You're All That I Ever Think About by Kegan McFadden

Holding the Dark,
a response to Meera Margaret Singh’s exhibition You’re All I Ever Think About
(Platform Centre For Photographic & Digital Arts, Winnipeg, 2006)
by J.J. Kegan McFadden

Comprised of a suite of twelve colour photographs which depict staged scenes of contemplation, You’re All I Ever Think About marks an important step in Meera Margaret Singh’s artistic practice. In her first solo exhibition, this series shows some of Singh’s experiments in photographing strangers, playing coyly with titles taken from popular songs and poems, and also the solidifying of art history as a referent.

Singh sets her subjects up in such a way that not only is it obvious they are deep in thought, but their thought patterns are confrontational. The viewer is brought into the fold through the subject’s gaze –direct and indirect, forlorn, sometimes angry. Conversing with Singh’s cast we feel oddly accused, morally compelled, as though we are interrupting some false meditative scenario; stumbling into a movie shoot or a game of ‘truth or dare’. Singh populates her scenes with complexities that assure anything but a vacant read.

It should come as no surprise that Singh is not only an accomplished photographer but enhances her practice with a background in cultural anthropology as well as art history. More to the point, a vernacular informed by art history anchors this work: contrapposto (If I Could Only Give You Everything, 2005), profile (I Can’t Keep Up Because You’re So Far Gone, 2005), and the split image or character duality—in this case a self-portrait (All You See is Where You Could Be, 2004). Most importantly, Singh’s use of light and shadow is well-informed by the technique of chiaroscuro (Whatever You Give Me, I Need So Much More, 2004 and He Says He Loves Me, 2004). Playing with a richness defined by Caravaggio, Singh elegantly expands her frame by introducing layers of narrative. Singh’s most powerful offering is in the darkness she presents—a voluminous blackness – one that refuses to do anything but occupy. It takes up room like thick oil, like tar. The way dilated pupils flood and bleed into hazel corneas. This is not an expanse; it is pure weight, anchoring the image – a couple, the artist herself, a tree. What about that tree? In You Left (and then you never left me), 2004 a solitary apple tree hangs among portraits of friends, lovers and strangers. It too is surely a portrait, only missing the human focus. Has a landscape ever revealed so much? Growing into the Winnipeg night sky, into the full spectre of black, this frozen backyard apple tree. It might as well be rooted in ground pepper, or engulfed by a murder of crows. This image also recalls the tradition of Japanese woodcuts from the 19th century.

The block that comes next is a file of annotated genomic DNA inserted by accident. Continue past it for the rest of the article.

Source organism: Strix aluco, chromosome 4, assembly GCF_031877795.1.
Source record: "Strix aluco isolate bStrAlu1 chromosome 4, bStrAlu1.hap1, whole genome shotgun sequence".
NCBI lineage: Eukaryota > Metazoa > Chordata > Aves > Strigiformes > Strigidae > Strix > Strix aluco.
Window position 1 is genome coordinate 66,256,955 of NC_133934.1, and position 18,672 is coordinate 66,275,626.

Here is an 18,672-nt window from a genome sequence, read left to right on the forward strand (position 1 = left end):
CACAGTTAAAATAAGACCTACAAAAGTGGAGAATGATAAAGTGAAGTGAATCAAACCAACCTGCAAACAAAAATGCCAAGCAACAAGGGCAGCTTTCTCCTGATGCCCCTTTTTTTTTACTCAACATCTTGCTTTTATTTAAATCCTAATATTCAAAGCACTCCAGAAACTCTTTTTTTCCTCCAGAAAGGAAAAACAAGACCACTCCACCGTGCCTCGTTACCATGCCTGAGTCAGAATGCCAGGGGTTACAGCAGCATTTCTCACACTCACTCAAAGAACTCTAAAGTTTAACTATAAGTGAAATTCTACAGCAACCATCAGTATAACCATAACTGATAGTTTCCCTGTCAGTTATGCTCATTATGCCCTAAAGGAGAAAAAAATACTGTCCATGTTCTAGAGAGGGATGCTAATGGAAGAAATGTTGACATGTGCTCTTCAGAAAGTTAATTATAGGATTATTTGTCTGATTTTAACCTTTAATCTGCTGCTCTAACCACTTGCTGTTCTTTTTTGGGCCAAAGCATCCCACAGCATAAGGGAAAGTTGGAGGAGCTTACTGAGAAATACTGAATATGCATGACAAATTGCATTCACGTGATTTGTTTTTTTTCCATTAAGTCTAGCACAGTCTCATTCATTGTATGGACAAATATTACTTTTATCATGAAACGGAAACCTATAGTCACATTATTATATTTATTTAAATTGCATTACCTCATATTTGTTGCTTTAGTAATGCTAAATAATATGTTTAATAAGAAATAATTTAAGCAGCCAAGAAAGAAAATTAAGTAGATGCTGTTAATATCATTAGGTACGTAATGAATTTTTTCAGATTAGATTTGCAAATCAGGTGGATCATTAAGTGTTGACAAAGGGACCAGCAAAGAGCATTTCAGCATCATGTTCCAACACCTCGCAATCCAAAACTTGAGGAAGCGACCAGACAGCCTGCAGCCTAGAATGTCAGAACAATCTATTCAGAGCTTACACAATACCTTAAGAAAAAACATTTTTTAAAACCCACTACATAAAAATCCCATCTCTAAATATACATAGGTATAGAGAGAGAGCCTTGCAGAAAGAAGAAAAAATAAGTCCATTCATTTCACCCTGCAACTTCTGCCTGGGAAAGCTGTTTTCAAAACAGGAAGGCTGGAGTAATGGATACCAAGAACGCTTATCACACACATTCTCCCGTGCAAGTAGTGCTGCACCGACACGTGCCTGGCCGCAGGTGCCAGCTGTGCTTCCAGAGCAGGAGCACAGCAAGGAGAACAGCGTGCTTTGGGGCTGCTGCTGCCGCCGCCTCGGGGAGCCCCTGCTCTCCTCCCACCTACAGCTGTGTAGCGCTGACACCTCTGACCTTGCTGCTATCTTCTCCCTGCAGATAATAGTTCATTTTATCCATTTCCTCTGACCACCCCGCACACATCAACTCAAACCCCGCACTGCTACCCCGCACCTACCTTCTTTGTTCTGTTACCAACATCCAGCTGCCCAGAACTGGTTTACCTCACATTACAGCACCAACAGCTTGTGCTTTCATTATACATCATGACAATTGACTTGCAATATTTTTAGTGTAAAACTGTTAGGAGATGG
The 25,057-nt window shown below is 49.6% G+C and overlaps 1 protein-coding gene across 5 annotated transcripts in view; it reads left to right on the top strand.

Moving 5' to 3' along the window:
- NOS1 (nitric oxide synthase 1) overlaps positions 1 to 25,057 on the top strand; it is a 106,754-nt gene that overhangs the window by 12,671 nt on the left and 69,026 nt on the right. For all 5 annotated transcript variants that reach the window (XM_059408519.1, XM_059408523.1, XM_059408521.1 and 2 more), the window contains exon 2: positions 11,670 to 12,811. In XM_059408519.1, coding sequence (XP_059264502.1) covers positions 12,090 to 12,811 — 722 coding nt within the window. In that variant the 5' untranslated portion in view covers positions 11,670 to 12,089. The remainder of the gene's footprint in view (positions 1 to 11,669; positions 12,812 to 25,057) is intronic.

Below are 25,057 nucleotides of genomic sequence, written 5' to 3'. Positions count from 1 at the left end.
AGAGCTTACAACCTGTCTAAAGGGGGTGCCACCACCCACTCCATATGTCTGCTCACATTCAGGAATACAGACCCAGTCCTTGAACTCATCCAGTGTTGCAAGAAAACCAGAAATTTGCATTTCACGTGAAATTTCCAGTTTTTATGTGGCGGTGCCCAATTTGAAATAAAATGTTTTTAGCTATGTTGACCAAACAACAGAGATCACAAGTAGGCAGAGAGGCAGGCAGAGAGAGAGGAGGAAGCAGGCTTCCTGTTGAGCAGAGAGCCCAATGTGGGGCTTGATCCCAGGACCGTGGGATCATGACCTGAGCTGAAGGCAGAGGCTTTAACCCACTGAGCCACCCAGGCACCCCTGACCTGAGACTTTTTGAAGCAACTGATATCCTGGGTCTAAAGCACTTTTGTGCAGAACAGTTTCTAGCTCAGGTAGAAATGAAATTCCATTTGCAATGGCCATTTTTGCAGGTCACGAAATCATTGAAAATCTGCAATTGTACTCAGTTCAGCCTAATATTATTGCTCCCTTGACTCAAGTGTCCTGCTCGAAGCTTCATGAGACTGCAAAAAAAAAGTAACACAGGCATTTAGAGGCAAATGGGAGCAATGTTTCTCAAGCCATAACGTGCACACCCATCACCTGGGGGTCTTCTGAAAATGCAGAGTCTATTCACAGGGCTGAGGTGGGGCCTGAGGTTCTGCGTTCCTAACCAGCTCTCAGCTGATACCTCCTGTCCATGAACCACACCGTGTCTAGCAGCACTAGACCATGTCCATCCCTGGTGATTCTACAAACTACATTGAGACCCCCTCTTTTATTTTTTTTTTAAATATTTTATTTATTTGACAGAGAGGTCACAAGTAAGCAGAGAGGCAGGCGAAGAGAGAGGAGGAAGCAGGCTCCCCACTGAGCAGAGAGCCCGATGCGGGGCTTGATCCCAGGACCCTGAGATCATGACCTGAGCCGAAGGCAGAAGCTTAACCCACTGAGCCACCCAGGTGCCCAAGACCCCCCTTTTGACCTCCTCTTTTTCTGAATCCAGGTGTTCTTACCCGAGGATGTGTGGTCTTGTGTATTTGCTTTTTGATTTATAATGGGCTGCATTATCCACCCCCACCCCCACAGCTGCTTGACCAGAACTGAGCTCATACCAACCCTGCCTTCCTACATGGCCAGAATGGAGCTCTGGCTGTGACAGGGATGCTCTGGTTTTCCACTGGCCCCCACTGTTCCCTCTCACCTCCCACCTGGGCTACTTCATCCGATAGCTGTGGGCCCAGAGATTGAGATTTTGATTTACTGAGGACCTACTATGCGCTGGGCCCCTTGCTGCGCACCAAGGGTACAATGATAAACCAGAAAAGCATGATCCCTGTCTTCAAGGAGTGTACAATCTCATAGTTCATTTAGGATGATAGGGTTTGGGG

Singh is concerned with more than the bigger picture here. For her, it is the sum of all the small parts: the goose bumps and scar from a belly button ring (He Says He Loves Me, 2004); the small tattoo of a wing nut nestled in the fleshy web between thumb and forefinger (And So It Is, Just like You Said It Would Be, 2005); the smell of 70s carpet in a basement apartment (I Knew You Were A Truth I Would Rather Lose, 2004); the shaggy pooch in the arms of its owner (If I Could Only Give You Everything, 2005); it is all of this combined with so many stares that dare the viewer. Challenges are incited— I dare you to ask, I dare you to wonder what it is I’m thinking, I dare you to care. This confrontation is principal in the vignettes proposed. Hers may very well be a cinematic frame of mind, but it is more than that… literature, soundscapes, bike riding and conversation all inform her sense of narrative; further complicated by the fact that most of her ‘actors’ are posing in their chosen environments.

The familiar made not-so through the use of tableaux offers something other than the captured moment in time. Since these are not snapshots – quite the opposite really—we are not meant to analyse ‘the moment’ as much as we should contemplate everything that came before and after the open and close of her shutter. This is why Singh’s work becomes as much about the set up, the deliberate eyesores, as it is about what we don’t see: the frustration in knowing the subjects exist for themselves, never batting an eyelash for us or even the artist. To this end Singh has put forth her own challenge, playing with an intimacy that borders on obscene – cinéma vérité versus reality television. It is what we wish for, what we are denied which titillates. All the more ambiguous by the fact that most of her subjects are shot with their mouths partially open –perhaps just about to say something, or just finishing a sentence, maybe only wetting their lips… surely ready to let out the answers to all of our questions.